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An alcoholic

8 to 9% of adults in the United States have some form of alcohol use disorder, according to the National Institute for Alcohol Abuse and Alcoholism.

If someone you love is one of the millions struggling, you’re probably concerned and looking for answers. Helping an alcoholic to stop drinking is never easy… but we’ve put together some “dos” and “don’ts” to help guide you through the situation.

 

DO: Seek Professional Treatment As Needed.

Remind your loved one that there is absolutely no shame in getting help for alcohol use disorder. If they are open to receiving treatment, you can help them look into treatment facility types and locations. Discuss the options of outpatient, intensive outpatient, and inpatient with them. Discuss whether or not detoxification services are necessary. Be willing to speak to staff members at different facilities to help with the admission process, or stand by your loved ones side to offer support while they speak with admissions directors.

 

DON’T: Encourage Them to Quit Cold Turkey.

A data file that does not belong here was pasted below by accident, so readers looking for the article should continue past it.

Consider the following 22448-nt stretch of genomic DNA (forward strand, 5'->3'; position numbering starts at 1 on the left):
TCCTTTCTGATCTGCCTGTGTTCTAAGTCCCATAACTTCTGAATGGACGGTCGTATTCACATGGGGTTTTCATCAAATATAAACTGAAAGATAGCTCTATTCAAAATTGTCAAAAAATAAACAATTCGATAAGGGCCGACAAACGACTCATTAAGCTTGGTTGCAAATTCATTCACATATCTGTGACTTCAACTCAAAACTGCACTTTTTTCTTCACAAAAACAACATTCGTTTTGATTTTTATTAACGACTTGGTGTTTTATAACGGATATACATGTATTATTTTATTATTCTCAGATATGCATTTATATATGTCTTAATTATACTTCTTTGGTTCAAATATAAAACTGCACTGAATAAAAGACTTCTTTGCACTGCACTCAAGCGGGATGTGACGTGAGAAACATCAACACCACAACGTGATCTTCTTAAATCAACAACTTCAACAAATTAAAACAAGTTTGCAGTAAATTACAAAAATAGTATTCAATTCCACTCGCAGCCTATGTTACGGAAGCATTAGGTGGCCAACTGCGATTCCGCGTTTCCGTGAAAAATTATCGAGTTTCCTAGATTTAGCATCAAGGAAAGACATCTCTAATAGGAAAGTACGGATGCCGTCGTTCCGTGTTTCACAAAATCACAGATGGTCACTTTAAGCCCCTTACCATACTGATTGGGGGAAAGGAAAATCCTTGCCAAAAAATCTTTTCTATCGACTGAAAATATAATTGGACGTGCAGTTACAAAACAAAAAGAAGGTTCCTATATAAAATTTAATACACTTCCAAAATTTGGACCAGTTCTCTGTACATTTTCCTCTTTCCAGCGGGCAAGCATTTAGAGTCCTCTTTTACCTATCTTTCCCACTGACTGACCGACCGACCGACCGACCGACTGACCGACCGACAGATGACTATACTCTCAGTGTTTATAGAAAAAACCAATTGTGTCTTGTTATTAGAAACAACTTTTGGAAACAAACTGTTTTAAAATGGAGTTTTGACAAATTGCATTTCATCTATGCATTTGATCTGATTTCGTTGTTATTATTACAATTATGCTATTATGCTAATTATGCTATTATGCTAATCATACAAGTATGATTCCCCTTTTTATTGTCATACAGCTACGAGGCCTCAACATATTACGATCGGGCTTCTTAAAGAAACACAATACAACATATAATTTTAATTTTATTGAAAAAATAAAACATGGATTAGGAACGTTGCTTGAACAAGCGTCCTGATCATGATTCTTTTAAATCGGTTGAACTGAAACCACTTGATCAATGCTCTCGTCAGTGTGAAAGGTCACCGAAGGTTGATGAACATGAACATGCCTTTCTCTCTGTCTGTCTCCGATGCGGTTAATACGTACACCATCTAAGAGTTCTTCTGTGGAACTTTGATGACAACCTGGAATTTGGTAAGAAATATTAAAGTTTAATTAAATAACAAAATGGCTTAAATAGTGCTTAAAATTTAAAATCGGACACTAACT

Advise them to consult with a doctor before making any sudden changes in their drinking patterns. Long-term, heavy drinkers are especially at risk for a condition called “delirium tremens,” a serious form of alcohol withdrawal characterized by tremors, cognitive decline, hallucinations, stupor, seizures, etc. Sudden alcohol withdrawal can even lead to coma or death, so it is imperative to move slowly towards sobriety.

 

DO: Discuss their Alcohol Abuse Calmly and Openly.

More than likely, if alcoholism has taken a toll on your loved one’s life it has taken a toll on the lives of others as well. Talk to other people close to the situation who also care about the addicted individual. Ask potentially helpful and willing parties to speak to him/her about their alcoholism in a calm, direct manner. Confront them about the damage they are doing to themselves and others by drinking to excess. Include specific examples, but present them in a non-judgmental fashion.

 

DON’T: Discuss their Alcohol Abuse Inappropriately.

For example, you should never attempt to intervene when your loved one has already been drinking or when they are obviously emotional or stressed; this will likely only exacerbate the problem and make them resent you. Don’t give up while discussing their alcohol use; they will likely use all sorts of tactics to invoke sympathy or anger, but stay the course and keep the discussion focused on resolution.

 

DO: Keep an Open Mind, Especially During First-Time Confrontations.